Thanks very much for your comments. Most of the people I've met that don't like electronics don't like them because of prior experience. But in all cases, that's with drummers and sound techs that don't know how to use them well. I've seen churches with fancy v-drums that sound terrible because nobody calibrates the pads or mixes the kit right. My frustration is only partly due to the technology (which gets better all the time). Largely it's with ignorance.

Just a quick update since my original post: I have seen *one* church that used v-drums well, and they sounded terrific. On the software side, Reason 3's "Combinator" rectifies a lot of my frustrations with Reason 2's lack of flexibility in MIDI routing and instrument arrangement. A new version of Reaktor is out, too. I'll have to check out its sampling abilities.

On the hand drum side, I did wind up getting the LP Giovanni Requinto. It's an awesome drum. The sound is terrific, and the range of tones you can get from that one drum is impressive.

Hi Josh, Sorry I haven't talked with you in a while. I just recently read this and had to comment. I too have put together a small acoustic percussion set up. However, I seemed to have leaned the other way. Back to electronics. I agree very much the problem with electronics is ignorance. Sad really. A friend said to me once,"If you want to know where the church is today, look at the world 50 years ago". We have really set into mediocrity. No one seems to be even a little forward thinking. I have pretty much quit playing cause I can't deal with the stupid politics and bad leadership from churches. I'm certianly not giving up on God however the church leadership really needs an overhaul.
In the meantime, I'm focusing on my songwriting and playing with friends who are willing to let me be creative. It has actually been refreshing to step out from the mundane. So far I'm still sticking with hardware modules. I have started dabbling in software but it still has a long way to go to make it reliable. I understand totally your frustration with software. It is getting better though. Just don't give up on the electronics yet. There is still some forward thinkers out there. Cheers, Steve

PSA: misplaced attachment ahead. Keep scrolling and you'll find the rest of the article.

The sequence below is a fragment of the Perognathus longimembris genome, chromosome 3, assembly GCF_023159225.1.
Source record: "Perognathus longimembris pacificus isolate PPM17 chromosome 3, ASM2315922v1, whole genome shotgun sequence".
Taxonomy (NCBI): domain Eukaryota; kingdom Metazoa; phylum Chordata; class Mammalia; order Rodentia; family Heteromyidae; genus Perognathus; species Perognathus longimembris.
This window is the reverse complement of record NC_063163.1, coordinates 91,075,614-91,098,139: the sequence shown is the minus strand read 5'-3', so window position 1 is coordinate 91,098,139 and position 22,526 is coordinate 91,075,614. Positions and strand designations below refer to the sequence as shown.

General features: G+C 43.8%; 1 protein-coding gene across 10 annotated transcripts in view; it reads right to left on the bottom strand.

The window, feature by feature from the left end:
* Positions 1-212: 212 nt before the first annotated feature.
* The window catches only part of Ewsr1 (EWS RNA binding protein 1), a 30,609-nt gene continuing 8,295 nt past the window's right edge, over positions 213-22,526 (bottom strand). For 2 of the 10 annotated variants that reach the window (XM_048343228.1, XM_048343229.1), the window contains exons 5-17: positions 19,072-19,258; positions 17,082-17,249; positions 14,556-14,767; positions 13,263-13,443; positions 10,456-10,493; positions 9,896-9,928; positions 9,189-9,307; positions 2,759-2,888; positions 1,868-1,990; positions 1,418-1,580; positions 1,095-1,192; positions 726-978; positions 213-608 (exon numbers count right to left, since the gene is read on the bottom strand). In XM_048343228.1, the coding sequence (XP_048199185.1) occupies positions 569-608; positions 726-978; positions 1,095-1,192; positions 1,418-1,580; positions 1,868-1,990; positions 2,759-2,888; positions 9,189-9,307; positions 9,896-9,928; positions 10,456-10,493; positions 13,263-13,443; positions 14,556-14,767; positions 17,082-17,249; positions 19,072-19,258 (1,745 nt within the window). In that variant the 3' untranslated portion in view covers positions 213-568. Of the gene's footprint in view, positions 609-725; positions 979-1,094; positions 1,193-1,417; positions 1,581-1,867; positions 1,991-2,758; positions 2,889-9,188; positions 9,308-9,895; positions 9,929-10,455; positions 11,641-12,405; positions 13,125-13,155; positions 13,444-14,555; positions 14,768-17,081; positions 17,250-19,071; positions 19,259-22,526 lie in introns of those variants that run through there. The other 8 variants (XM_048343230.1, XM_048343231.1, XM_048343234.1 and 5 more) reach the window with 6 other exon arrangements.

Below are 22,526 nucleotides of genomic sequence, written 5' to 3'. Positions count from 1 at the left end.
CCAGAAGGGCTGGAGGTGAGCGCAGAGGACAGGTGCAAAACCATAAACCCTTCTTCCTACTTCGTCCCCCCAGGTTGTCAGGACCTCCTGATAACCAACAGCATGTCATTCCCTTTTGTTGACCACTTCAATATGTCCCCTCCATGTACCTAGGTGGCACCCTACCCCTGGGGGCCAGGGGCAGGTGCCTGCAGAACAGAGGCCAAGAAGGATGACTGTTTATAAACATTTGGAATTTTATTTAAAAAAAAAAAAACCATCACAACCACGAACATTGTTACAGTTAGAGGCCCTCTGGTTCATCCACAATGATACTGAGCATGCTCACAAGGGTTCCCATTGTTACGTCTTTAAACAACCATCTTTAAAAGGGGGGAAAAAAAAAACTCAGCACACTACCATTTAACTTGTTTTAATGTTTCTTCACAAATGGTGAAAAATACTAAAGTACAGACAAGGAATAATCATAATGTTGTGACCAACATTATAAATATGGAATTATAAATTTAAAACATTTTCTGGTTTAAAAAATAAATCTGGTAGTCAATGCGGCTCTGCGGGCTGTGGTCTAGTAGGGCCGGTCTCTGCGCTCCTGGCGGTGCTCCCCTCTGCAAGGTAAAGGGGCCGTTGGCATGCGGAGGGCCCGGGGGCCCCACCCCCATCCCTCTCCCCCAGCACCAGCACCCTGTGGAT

I'm a big fan of both Reason and Reaktor though I also feel that those programs can help me accomplish only a portion of what is I wish to achieve in my compositions and performances. Obviously I cannot blame the software for my occasional bouts of writer's block but being an "old school" musician, I sometimes get put off by the overheard of sitting down and assembling a set of decent drum ,bass, and keyboard samples just to get down some ideas and musical motifs that sound somewhat organic. I guess this is why some samplists spend months looking for the right set of sounds. In the end I still seem to have much more success playing my guitar against some preprogrammed drum loops and later replacing the drums. I find that something like ProTools is great for this as along as I resist the tempation to use Beat Detective to "lock" everything to a grid.

I do love the technology as it does enable the home based musician to record, mix, and master to a reasonable level -
certainly good enough for demo quality but the software still very much is most easily approached by the electronic/dance musician who typically doesn't seek to record guitars and bass. I'm not at all saying that the electro musician has it easy - after all its hard to come up with good sounding stuff regardless of your background. But I do think that we need a new generation of technology to
adequately address the needs of the more traditional musician. A good, reasonably priced Guitar-to-MIDI controller would be a start.